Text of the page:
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PP: What are the greatest benefits and challenges you find working in New York?

Pony: The resources and the people are the greatest part by far. We are incredibly lucky that we have some of the most wonderfully talented people on our team. Our photos wouldn’t be possible without them. Any photo that we take is just as much theirs as it is ours.
Brett: The biggest challenge is to make ourselves and our work stand out from the hundreds of others talented photographers out there. There are just so many images people are exposed to every day that we have to work even harder to have our photographs be seen and even harder for them to really “wow” people. It’s a real challenge to get people to stop for a moment and actually look at an image – an image that more than likely took several weeks of pre-production, countless hours of an entire creative team’s time and weeks of retouching, editing, sequencing and re-editing. We, as people, are so immune to imagery that is it rare that any of us stop and experience an image, let alone remember it for days after.

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PP: What is your philosophy when it comes to making pictures?

Brett: Make them different. Make them mean something. Make them something that no one has seen and no one can easily reproduce. We want to create images that grab people, that make people think, and that no one can easily reproduce.

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PP: How would you describe your style to someone who’s never seen your work?

Pony: Our work is growing and developing towards a more dramatic feel – whether it is through intense color or harsh black and white or over the top in the subject matter.  We tend to have shoots that are very themed will inspiration pulled from history, movies, and famous or important women in particular. We are not inspired if there isn’t a story behind our shoot. Some might argue that we over-do it, but we pour countless hours into research on the subject or idea we are shooting and we make sure we stay as true to the important details of the story as possible. More often than not, we develop the idea as if it were a slightly watered down high production Hollywood film – we have back stories for the model’s character, reasons why they may or may not do something, certain ways they need to pose, hold a certain prop, etc. While a majority of this stays between the walls of our office and our team’s ears, it is all a crucial part to the end result.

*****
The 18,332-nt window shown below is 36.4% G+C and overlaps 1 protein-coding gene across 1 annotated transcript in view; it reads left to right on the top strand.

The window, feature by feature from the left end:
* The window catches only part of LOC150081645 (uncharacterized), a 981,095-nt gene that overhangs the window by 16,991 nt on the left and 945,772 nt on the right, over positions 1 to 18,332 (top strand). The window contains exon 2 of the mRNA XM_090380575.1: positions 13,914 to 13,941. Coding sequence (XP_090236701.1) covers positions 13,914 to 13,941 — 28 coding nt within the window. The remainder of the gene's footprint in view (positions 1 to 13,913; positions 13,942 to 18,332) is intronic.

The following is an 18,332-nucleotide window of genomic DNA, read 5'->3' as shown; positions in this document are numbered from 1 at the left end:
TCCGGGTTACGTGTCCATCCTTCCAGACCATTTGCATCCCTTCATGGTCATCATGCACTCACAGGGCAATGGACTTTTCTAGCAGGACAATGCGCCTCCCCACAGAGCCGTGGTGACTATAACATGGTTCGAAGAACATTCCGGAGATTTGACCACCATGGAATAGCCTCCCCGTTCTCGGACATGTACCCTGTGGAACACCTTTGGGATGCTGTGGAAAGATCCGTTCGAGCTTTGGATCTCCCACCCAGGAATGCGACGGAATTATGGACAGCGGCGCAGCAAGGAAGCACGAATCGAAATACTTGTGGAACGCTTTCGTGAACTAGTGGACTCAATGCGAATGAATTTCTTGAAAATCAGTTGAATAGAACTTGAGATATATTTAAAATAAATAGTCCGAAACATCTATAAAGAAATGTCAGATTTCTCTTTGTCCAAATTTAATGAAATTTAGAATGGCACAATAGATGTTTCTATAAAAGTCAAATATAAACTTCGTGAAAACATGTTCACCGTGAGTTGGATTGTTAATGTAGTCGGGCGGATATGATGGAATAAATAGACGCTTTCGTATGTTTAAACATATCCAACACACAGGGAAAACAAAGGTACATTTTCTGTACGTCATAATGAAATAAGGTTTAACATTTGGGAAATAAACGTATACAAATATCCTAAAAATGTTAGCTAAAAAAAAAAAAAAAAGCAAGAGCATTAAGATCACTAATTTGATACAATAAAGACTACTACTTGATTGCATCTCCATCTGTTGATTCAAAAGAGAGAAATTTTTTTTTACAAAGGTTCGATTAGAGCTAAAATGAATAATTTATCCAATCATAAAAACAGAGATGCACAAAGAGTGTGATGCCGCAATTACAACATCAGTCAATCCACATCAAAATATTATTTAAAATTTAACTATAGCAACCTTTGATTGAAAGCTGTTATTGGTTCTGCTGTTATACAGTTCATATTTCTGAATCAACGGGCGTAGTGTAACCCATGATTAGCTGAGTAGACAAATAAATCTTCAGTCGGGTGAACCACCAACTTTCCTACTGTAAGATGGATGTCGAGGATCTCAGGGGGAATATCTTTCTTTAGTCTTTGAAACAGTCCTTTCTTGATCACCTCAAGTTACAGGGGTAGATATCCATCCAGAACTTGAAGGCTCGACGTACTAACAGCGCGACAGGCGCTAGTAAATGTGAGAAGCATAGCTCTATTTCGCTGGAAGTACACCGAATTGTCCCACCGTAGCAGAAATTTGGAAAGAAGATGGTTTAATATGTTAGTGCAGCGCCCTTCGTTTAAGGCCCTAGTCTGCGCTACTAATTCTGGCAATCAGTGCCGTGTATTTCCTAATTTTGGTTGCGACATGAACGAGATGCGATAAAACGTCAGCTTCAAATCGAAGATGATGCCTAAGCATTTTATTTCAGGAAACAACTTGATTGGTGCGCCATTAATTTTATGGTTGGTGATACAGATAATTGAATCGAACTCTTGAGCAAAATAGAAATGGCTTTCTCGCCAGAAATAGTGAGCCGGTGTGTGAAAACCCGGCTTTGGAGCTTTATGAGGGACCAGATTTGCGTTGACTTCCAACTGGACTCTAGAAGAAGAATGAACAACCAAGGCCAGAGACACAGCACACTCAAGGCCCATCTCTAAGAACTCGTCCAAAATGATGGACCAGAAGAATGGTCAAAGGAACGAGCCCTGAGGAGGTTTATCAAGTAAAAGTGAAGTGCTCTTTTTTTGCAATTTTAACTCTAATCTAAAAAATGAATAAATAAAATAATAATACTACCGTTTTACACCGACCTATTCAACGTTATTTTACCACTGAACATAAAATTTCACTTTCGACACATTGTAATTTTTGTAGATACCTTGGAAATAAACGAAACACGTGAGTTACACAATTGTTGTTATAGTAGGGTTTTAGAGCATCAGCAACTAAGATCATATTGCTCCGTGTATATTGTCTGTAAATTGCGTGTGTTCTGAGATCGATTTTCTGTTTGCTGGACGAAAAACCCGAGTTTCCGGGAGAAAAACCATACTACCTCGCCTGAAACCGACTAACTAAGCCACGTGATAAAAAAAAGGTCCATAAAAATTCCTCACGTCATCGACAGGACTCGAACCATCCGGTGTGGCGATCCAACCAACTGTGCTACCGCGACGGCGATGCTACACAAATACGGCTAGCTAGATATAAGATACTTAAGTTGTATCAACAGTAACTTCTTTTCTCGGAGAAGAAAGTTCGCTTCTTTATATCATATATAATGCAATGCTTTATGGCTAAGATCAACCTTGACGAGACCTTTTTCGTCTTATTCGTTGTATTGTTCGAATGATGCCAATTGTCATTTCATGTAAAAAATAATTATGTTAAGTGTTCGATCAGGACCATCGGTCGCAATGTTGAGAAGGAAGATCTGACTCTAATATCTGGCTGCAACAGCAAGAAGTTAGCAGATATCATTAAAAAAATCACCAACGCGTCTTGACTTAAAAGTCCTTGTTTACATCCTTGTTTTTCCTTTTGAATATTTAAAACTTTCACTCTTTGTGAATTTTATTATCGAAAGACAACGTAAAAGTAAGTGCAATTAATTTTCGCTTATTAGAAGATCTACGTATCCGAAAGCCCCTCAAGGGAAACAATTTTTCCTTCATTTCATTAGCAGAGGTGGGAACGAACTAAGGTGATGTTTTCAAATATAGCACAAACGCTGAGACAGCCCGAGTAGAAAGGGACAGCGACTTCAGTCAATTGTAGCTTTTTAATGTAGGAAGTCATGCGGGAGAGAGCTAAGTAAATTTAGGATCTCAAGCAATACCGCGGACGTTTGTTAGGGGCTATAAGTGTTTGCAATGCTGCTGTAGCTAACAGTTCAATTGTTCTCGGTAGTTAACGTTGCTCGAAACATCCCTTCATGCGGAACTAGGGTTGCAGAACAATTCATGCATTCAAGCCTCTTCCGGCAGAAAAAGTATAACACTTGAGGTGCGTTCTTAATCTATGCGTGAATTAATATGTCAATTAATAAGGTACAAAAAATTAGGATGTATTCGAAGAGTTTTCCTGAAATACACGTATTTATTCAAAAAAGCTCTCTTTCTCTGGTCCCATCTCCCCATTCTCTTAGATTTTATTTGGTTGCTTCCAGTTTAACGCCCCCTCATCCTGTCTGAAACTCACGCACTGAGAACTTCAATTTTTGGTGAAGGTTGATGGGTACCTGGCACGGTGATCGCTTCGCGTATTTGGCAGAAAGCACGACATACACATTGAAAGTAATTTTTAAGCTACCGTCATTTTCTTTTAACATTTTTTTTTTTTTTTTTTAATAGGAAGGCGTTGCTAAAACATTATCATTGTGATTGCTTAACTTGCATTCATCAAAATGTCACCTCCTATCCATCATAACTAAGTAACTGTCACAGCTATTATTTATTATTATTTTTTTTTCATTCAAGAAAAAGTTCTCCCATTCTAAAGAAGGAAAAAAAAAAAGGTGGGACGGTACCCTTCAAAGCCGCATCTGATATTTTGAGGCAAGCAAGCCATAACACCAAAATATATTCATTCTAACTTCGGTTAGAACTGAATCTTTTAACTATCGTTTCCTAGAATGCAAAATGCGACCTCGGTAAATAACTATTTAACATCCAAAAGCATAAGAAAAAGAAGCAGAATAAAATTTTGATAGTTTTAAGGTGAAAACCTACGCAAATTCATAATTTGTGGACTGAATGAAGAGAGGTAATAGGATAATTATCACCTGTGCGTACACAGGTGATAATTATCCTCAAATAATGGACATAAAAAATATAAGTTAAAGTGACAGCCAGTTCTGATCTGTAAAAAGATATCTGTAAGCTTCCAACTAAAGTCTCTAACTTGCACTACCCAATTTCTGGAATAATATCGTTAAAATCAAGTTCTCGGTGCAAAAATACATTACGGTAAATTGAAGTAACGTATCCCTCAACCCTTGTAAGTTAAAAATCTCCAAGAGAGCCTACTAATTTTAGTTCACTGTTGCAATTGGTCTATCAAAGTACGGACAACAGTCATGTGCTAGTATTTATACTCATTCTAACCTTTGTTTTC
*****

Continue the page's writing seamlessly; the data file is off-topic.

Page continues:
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PP: What kind of gear do you use on any given shoot?

Brett: We shoot a little differently than most fashion photographers. Since our concepts are usually inspired by cinema, we like to shoot in the same dramatic feel. We shoot mostly with continuous light sources, this allows us to seamlessly switch between or simultaneously shoot stills and motion. So with only a little more time spent per shot we can produce photos and small videos which doubles the product for our clients and gives us a lot more content to sift through to produce the best story. The continuous lighting also eliminates having to wait for strobe power packs to recycle so we never have to worry about missing the one perfect moment in a look because of a misfiring strobe. We also shoot with a Nikon D800, Nikon has for a long time handled digital noise at high iso is better than some of its competitors, which allows us to capture crystal clean images using anything from HMI lights to household light bulbs, so no matter what the budget or the location we can kill the shoot without having to worry about the power of the lights. The D800 also is able to capture a clean raw video feed out of its HDMI port, which (when the shoot calls for it) gives us a nicer, cleaner video image as well as a lot more flexibility when color grading or compositing the video.

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PP: You often incorporate elements of CGI and illustration into your images. What is the inspiration behind working this way?